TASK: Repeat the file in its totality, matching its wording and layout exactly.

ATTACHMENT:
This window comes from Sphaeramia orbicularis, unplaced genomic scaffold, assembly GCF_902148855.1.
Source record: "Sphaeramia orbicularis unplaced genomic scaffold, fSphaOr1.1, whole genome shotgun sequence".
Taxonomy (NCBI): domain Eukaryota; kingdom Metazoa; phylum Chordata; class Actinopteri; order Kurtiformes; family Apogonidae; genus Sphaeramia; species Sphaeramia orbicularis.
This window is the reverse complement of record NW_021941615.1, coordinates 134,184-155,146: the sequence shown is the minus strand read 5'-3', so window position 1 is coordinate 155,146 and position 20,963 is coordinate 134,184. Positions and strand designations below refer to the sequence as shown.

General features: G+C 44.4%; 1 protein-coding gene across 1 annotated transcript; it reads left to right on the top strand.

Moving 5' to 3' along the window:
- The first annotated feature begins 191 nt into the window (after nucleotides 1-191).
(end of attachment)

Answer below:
This window comes from Sphaeramia orbicularis, unplaced genomic scaffold, assembly GCF_902148855.1.
Source record: "Sphaeramia orbicularis unplaced genomic scaffold, fSphaOr1.1, whole genome shotgun sequence".
Taxonomy (NCBI): domain Eukaryota; kingdom Metazoa; phylum Chordata; class Actinopteri; order Kurtiformes; family Apogonidae; genus Sphaeramia; species Sphaeramia orbicularis.
This window is the reverse complement of record NW_021941615.1, coordinates 134,184-155,146: the sequence shown is the minus strand read 5'-3', so window position 1 is coordinate 155,146 and position 20,963 is coordinate 134,184. Positions and strand designations below refer to the sequence as shown.

General features: G+C 44.4%; 1 protein-coding gene across 1 annotated transcript; it reads left to right on the top strand.

Moving 5' to 3' along the window:
- The first annotated feature begins 191 nt into the window (after nucleotides 1-191).